Problems with Glueup
#5
  
I have a dozen glue ups made from the end cuts of walnut board.  It seems that I usually have the same problem turning these.
After using a band saw to round up the blocks, and roughing the blocks into a round, the end grain has obvious tear-out.  However, even though the rough sawn edges are gone, the skew chisel bounces while being used smoothing.  Even though most of the tear-out is gone, the block apparently isn't really round...or the harder grain causes the chisel to bounce.  Ideas?
Although I've been turning for twenty years, I haven't really improved my technique through experience.  Tool sharpening is not as good as it should be and the best way to mount a piece is not evident to me.  Maybe the lack of perfectly sharpened tools is a big part of the problem?
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#6
  Re: Problems with Glueup by cantcforest (I have a dozen glue ...)
(03-03-2019, 07:07 PM)cantcforest Wrote: I have a dozen glue ups made from the end cuts of walnut board.  It seems that I usually have the same problem turning these.
After using a band saw to round up the blocks, and roughing the blocks into a round, the end grain has obvious tear-out.  However, even though the rough sawn edges are gone, the skew chisel bounces while being used smoothing.  Even though most of the tear-out is gone, the block apparently isn't really round...or the harder grain causes the chisel to bounce.  Ideas?
Although I've been turning for twenty years, I haven't really improved my technique through experience.  Tool sharpening is not as good as it should be and the best way to mount a piece is not evident to me.  Maybe the lack of perfectly sharpened tools is a big part of the problem?


Not sure whether you're talking faceplate or between centers turnings.  Picture, if able, would be nice.  

Nonetheless, couple of technique items apply in either orientation.  I like the terminology used here. http://homepages.sover.net/~nichael/nlc-.../caop.html

Lower your pitch angle.  Makes it more likely you will sever rather than tear the endgrain.  Skewing the edge to the cut lowers the effective pitch as well, so do that and control the depth of cut.  Cut downhill, as St Roy of Underhill is fond of saying, and you'll lift/tear less.

Second, don't "ride the bevel" ever.  Any part of the tool in contact, but not cutting the wood rides on it, following any difference in hardness and bouncing. I like to enter the cut by pivoting against the hold, lowering the clearance angle until I strike a shaving before advancing along the cut.  It's carving, after all, and any carver will tell you, you push the tool against the steadying hand as you change angles and move into the work.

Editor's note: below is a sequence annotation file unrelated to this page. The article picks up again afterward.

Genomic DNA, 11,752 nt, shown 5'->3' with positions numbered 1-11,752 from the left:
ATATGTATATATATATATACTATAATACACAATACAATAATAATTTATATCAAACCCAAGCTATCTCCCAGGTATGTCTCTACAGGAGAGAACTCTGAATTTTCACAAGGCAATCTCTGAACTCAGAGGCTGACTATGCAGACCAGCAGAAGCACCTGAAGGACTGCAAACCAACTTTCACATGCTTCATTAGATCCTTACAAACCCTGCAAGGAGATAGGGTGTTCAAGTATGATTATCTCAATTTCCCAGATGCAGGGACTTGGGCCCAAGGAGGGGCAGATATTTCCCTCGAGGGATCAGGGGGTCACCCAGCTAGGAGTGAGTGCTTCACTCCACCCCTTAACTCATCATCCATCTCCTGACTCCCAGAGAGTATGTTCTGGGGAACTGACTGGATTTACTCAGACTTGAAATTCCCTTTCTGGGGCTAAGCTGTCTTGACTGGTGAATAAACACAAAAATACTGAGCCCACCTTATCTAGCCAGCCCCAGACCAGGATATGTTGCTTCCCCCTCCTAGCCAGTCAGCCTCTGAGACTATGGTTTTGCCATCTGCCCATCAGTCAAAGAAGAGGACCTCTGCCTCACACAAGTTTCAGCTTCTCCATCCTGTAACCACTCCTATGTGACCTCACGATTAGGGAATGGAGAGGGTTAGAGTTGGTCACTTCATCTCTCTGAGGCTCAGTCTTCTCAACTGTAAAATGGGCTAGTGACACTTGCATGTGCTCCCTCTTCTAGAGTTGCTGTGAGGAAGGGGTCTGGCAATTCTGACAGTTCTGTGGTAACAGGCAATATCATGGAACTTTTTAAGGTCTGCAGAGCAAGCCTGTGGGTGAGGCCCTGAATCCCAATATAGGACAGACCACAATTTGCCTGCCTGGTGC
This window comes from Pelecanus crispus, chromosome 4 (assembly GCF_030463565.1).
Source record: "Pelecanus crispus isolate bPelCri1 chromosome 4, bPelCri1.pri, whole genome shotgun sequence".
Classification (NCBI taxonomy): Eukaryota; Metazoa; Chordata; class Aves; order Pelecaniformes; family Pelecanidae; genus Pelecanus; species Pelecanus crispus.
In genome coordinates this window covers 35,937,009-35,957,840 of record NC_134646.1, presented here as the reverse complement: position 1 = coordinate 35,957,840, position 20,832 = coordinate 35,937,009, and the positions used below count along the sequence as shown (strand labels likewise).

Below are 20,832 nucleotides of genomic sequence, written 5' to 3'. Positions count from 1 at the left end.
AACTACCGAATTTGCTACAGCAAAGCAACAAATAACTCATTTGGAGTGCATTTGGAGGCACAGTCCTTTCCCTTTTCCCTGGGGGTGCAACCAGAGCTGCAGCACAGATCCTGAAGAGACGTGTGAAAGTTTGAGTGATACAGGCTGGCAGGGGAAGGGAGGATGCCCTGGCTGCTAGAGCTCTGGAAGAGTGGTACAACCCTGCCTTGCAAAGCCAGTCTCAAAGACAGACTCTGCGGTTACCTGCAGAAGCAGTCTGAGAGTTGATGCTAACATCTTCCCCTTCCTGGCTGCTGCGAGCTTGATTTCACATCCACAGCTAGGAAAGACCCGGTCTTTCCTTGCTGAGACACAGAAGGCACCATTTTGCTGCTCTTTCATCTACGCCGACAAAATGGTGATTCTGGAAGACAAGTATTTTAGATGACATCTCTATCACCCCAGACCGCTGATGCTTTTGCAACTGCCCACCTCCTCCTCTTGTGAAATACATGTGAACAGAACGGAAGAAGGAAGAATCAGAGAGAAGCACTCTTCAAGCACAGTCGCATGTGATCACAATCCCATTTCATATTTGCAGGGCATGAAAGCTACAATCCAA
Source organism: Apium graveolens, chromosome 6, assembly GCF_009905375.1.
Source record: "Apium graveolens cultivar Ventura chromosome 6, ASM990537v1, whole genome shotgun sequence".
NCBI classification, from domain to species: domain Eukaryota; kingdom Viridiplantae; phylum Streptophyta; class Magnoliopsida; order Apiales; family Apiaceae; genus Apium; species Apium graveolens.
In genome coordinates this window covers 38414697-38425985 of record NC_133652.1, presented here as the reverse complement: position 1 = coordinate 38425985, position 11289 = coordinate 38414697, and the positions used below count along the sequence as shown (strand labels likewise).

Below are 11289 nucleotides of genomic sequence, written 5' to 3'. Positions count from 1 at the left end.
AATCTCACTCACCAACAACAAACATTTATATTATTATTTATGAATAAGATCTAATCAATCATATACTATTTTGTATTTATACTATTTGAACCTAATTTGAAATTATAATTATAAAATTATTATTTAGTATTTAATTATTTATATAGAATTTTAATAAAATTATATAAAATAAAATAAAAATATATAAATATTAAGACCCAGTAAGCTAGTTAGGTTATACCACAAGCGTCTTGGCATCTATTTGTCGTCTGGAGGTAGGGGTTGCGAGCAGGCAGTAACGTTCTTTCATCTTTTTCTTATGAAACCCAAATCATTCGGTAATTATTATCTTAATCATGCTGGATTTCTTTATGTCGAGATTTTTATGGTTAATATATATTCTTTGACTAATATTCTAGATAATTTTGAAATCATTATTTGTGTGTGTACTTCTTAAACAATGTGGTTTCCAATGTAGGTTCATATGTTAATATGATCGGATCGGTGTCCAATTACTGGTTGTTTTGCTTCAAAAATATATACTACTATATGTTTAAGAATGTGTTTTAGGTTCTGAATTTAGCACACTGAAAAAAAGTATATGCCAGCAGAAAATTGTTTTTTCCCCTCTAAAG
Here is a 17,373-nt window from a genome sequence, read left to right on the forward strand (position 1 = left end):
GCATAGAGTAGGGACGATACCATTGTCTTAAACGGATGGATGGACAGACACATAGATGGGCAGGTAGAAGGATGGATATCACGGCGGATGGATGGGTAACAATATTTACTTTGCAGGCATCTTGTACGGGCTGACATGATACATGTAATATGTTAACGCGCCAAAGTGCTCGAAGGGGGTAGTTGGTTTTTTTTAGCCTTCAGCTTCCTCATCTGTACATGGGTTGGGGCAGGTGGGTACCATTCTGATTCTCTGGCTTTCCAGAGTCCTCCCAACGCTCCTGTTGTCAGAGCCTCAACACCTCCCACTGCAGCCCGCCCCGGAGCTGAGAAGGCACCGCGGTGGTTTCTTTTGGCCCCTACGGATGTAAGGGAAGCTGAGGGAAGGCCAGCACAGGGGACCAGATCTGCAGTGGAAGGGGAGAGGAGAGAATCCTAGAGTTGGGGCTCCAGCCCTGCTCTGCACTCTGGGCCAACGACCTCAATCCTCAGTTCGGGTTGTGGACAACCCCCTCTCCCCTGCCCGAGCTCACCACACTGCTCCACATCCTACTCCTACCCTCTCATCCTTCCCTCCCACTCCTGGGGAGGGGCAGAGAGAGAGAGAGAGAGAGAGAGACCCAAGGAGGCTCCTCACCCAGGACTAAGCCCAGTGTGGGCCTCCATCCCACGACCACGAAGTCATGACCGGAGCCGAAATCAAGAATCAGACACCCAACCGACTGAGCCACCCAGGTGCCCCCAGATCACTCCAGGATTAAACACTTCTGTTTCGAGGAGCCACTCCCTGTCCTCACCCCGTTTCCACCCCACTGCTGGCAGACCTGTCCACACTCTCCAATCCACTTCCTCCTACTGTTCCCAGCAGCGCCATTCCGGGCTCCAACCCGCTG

Better to follow the leader than the pack. Less to step in.
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#7
  Re: Problems with Glueup by cantcforest (I have a dozen glue ...)
Cantcforest are there any turning clubs in your area?  If it's possible I would recommend joining one.  You'll learn far quicker from live instruction than from books, videos and other media. They can only teach you so much.
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#8
  Re: Problems with Glueup by cantcforest (I have a dozen glue ...)
When the end grain on a base (with segmented turning, that's the only end grain I have to deal with) is tearing or the gouge is bouncing, the first thing I do is resharpen. Since my technique just can't be lacking, it MUST be the tool, right?

If that didn't fix it, my technique must be faulty after all, and it's probably due to an incorrect angle on the cutting edge. To hog wood out, a 45 degree angle works well for me but shallowing up the angle between the wood motion and the cutting edge to 5 or 10 degrees to achieve maximum slicing generally makes the problem go away.

Try getting into YouTube then search for "mark sillay wood slicing" for a much better explanation. I found him helpful.
We do segmented turning, not because it is easy, but because it is hard.
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